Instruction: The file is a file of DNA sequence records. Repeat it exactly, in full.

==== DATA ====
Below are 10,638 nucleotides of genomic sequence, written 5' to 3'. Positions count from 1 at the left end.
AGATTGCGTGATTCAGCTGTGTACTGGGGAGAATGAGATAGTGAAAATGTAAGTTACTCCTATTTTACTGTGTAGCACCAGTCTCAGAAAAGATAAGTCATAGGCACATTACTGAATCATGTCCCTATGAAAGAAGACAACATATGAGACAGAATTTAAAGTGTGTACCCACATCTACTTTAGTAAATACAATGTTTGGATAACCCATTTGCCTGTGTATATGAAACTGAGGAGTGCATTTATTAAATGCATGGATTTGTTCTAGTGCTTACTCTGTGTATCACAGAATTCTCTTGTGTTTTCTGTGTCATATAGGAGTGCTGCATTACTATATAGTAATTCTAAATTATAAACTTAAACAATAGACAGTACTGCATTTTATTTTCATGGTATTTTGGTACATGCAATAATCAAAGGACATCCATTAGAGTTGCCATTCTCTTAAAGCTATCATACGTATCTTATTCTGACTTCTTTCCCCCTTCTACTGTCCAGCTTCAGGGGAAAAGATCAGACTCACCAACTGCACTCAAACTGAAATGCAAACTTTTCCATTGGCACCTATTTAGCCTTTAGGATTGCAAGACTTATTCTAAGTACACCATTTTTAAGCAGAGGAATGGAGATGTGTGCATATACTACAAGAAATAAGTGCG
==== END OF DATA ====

Below are 10,638 nucleotides of genomic sequence, written 5' to 3'. Positions count from 1 at the left end.
AGATTGCGTGATTCAGCTGTGTACTGGGGAGAATGAGATAGTGAAAATGTAAGTTACTCCTATTTTACTGTGTAGCACCAGTCTCAGAAAAGATAAGTCATAGGCACATTACTGAATCATGTCCCTATGAAAGAAGACAACATATGAGACAGAATTTAAAGTGTGTACCCACATCTACTTTAGTAAATACAATGTTTGGATAACCCATTTGCCTGTGTATATGAAACTGAGGAGTGCATTTATTAAATGCATGGATTTGTTCTAGTGCTTACTCTGTGTATCACAGAATTCTCTTGTGTTTTCTGTGTCATATAGGAGTGCTGCATTACTATATAGTAATTCTAAATTATAAACTTAAACAATAGACAGTACTGCATTTTATTTTCATGGTATTTTGGTACATGCAATAATCAAAGGACATCCATTAGAGTTGCCATTCTCTTAAAGCTATCATACGTATCTTATTCTGACTTCTTTCCCCCTTCTACTGTCCAGCTTCAGGGGAAAAGATCAGACTCACCAACTGCACTCAAACTGAAATGCAAACTTTTCCATTGGCACCTATTTAGCCTTTAGGATTGCAAGACTTATTCTAAGTACACCATTTTTAAGCAGAGGAATGGAGATGTGTGCATATACTACAAGAAATAAGTGCG